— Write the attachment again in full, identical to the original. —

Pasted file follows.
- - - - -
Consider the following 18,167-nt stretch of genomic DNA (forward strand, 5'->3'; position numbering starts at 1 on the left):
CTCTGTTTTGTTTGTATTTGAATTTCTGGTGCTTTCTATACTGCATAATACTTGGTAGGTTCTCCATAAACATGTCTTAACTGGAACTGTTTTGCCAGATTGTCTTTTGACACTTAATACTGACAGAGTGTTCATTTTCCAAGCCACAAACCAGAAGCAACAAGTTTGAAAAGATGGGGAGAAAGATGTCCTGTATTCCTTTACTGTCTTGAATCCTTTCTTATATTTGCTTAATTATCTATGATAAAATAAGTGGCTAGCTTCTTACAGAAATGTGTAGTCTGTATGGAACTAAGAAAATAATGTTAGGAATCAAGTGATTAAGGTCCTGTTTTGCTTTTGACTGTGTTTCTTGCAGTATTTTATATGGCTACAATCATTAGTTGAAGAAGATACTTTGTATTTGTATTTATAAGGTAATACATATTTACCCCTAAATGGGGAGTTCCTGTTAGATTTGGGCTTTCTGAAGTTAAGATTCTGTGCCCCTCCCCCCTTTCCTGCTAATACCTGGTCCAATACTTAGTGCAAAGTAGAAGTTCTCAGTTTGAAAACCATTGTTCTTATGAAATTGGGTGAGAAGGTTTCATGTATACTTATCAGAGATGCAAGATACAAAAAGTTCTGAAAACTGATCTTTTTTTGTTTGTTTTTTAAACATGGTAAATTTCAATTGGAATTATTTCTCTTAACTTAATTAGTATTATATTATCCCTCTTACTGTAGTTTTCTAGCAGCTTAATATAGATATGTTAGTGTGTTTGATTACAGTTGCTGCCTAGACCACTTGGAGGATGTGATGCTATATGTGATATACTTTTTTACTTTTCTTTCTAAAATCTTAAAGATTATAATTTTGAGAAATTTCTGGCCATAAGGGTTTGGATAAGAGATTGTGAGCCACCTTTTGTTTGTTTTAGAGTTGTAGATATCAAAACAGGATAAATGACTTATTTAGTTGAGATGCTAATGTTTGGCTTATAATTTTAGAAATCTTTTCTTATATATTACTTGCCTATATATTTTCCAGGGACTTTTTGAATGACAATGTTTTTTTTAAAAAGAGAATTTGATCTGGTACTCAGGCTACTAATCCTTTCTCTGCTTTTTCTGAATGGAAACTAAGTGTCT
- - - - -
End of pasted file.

Consider the following 18,167-nt stretch of genomic DNA (forward strand, 5'->3'; position numbering starts at 1 on the left):
CTCTGTTTTGTTTGTATTTGAATTTCTGGTGCTTTCTATACTGCATAATACTTGGTAGGTTCTCCATAAACATGTCTTAACTGGAACTGTTTTGCCAGATTGTCTTTTGACACTTAATACTGACAGAGTGTTCATTTTCCAAGCCACAAACCAGAAGCAACAAGTTTGAAAAGATGGGGAGAAAGATGTCCTGTATTCCTTTACTGTCTTGAATCCTTTCTTATATTTGCTTAATTATCTATGATAAAATAAGTGGCTAGCTTCTTACAGAAATGTGTAGTCTGTATGGAACTAAGAAAATAATGTTAGGAATCAAGTGATTAAGGTCCTGTTTTGCTTTTGACTGTGTTTCTTGCAGTATTTTATATGGCTACAATCATTAGTTGAAGAAGATACTTTGTATTTGTATTTATAAGGTAATACATATTTACCCCTAAATGGGGAGTTCCTGTTAGATTTGGGCTTTCTGAAGTTAAGATTCTGTGCCCCTCCCCCCTTTCCTGCTAATACCTGGTCCAATACTTAGTGCAAAGTAGAAGTTCTCAGTTTGAAAACCATTGTTCTTATGAAATTGGGTGAGAAGGTTTCATGTATACTTATCAGAGATGCAAGATACAAAAAGTTCTGAAAACTGATCTTTTTTTGTTTGTTTTTTAAACATGGTAAATTTCAATTGGAATTATTTCTCTTAACTTAATTAGTATTATATTATCCCTCTTACTGTAGTTTTCTAGCAGCTTAATATAGATATGTTAGTGTGTTTGATTACAGTTGCTGCCTAGACCACTTGGAGGATGTGATGCTATATGTGATATACTTTTTTACTTTTCTTTCTAAAATCTTAAAGATTATAATTTTGAGAAATTTCTGGCCATAAGGGTTTGGATAAGAGATTGTGAGCCACCTTTTGTTTGTTTTAGAGTTGTAGATATCAAAACAGGATAAATGACTTATTTAGTTGAGATGCTAATGTTTGGCTTATAATTTTAGAAATCTTTTCTTATATATTACTTGCCTATATATTTTCCAGGGACTTTTTGAATGACAATGTTTTTTTTAAAAAGAGAATTTGATCTGGTACTCAGGCTACTAATCCTTTCTCTGCTTTTTCTGAATGGAAACTAAGTGTCT